Mongoose is an open-source Node.js package that provides object modeling and structure to application data being saved to MongoDB. In this course, developers will learn to incorporate schema, models, and validation into their applications.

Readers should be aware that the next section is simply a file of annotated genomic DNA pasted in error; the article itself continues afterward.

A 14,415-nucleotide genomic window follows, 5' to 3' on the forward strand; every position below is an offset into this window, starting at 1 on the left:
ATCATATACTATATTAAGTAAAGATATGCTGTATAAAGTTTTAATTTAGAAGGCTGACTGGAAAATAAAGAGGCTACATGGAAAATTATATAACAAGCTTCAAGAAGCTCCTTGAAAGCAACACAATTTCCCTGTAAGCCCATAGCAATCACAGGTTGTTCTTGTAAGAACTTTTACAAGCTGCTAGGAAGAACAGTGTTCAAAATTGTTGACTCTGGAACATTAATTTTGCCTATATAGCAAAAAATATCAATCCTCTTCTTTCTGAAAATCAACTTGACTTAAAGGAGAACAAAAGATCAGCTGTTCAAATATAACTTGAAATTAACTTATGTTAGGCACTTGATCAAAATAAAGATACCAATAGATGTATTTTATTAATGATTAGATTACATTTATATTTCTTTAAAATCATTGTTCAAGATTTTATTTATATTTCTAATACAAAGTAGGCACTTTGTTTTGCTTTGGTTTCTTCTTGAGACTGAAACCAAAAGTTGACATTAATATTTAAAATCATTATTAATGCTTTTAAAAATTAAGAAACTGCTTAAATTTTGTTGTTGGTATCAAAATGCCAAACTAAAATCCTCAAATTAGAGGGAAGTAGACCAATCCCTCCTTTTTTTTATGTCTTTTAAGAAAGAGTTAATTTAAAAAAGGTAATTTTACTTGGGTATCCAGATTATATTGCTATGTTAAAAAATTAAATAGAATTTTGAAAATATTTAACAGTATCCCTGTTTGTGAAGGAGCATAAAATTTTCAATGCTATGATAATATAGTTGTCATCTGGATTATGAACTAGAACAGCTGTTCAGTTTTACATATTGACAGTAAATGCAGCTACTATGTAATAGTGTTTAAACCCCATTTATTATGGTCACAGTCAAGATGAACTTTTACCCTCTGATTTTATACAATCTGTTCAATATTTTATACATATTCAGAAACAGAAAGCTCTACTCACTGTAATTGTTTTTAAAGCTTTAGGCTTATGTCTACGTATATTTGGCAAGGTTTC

Using Mongoose, an open-source Node.js package, you can learn to incorporate schema, models, and validation into your applications. In this course, Fundamentals of Mongoose for Node and MongoDB, you will learn a solid foundation upon which you can continue to build and become proficient developing applications which use Mongoose to communicate with MongoDB. First, you will learn to build a Mongoose schema and a model from that schema. Next, you will discover the relationship between a Mongoose model and a document instance of that model and how to query for data using a variety of helper methods and query conditions. Finally, you will explore how to make sure that data sent to the database is valid using built-in and custom validators. When you're finished with this course, you will have the skills and knowledge of mongoose.js needed to start building your own Express API services to save data to and retrieve data from MongoDB through Mongoose.